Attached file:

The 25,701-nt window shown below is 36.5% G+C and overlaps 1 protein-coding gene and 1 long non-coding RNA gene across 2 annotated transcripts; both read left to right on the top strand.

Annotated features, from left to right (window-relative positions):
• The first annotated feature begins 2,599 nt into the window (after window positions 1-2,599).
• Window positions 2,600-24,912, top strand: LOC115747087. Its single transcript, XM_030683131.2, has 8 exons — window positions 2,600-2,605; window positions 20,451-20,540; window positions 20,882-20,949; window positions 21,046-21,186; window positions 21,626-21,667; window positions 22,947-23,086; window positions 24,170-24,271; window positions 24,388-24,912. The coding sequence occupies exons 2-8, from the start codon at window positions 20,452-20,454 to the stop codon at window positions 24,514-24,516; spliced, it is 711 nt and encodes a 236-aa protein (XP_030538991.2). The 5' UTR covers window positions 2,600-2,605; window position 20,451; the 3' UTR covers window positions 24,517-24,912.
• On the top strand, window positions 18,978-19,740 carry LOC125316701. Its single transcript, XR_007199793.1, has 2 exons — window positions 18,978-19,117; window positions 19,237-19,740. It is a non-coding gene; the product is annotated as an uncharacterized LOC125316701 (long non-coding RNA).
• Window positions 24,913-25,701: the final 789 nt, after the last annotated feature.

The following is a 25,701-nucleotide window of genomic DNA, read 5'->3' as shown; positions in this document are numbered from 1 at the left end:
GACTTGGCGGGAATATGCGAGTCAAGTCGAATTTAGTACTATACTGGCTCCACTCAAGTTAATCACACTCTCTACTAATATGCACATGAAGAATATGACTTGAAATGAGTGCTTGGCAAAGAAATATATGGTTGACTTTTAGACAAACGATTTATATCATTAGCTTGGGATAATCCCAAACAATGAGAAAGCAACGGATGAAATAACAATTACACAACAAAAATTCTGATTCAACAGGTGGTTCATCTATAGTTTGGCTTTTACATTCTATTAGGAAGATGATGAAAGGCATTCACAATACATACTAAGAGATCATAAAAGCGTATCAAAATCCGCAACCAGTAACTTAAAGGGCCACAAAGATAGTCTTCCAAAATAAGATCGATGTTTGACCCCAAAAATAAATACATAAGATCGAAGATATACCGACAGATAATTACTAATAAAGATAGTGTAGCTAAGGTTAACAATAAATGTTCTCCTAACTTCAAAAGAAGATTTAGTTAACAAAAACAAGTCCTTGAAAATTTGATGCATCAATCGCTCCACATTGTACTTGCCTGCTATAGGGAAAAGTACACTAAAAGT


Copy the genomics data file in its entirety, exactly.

The 25,701-nt window shown below is 36.5% G+C and overlaps 1 protein-coding gene and 1 long non-coding RNA gene across 2 annotated transcripts; both read left to right on the top strand.

Annotated features, from left to right (window-relative positions):
• The first annotated feature begins 2,599 nt into the window (after window positions 1-2,599).
• Window positions 2,600-24,912, top strand: LOC115747087. Its single transcript, XM_030683131.2, has 8 exons — window positions 2,600-2,605; window positions 20,451-20,540; window positions 20,882-20,949; window positions 21,046-21,186; window positions 21,626-21,667; window positions 22,947-23,086; window positions 24,170-24,271; window positions 24,388-24,912. The coding sequence occupies exons 2-8, from the start codon at window positions 20,452-20,454 to the stop codon at window positions 24,514-24,516; spliced, it is 711 nt and encodes a 236-aa protein (XP_030538991.2). The 5' UTR covers window positions 2,600-2,605; window position 20,451; the 3' UTR covers window positions 24,517-24,912.
• On the top strand, window positions 18,978-19,740 carry LOC125316701. Its single transcript, XR_007199793.1, has 2 exons — window positions 18,978-19,117; window positions 19,237-19,740. It is a non-coding gene; the product is annotated as an uncharacterized LOC125316701 (long non-coding RNA).
• Window positions 24,913-25,701: the final 789 nt, after the last annotated feature.

The following is a 25,701-nucleotide window of genomic DNA, read 5'->3' as shown; positions in this document are numbered from 1 at the left end:
GACTTGGCGGGAATATGCGAGTCAAGTCGAATTTAGTACTATACTGGCTCCACTCAAGTTAATCACACTCTCTACTAATATGCACATGAAGAATATGACTTGAAATGAGTGCTTGGCAAAGAAATATATGGTTGACTTTTAGACAAACGATTTATATCATTAGCTTGGGATAATCCCAAACAATGAGAAAGCAACGGATGAAATAACAATTACACAACAAAAATTCTGATTCAACAGGTGGTTCATCTATAGTTTGGCTTTTACATTCTATTAGGAAGATGATGAAAGGCATTCACAATACATACTAAGAGATCATAAAAGCGTATCAAAATCCGCAACCAGTAACTTAAAGGGCCACAAAGATAGTCTTCCAAAATAAGATCGATGTTTGACCCCAAAAATAAATACATAAGATCGAAGATATACCGACAGATAATTACTAATAAAGATAGTGTAGCTAAGGTTAACAATAAATGTTCTCCTAACTTCAAAAGAAGATTTAGTTAACAAAAACAAGTCCTTGAAAATTTGATGCATCAATCGCTCCACATTGTACTTGCCTGCTATAGGGAAAAGTACACTAAAAGT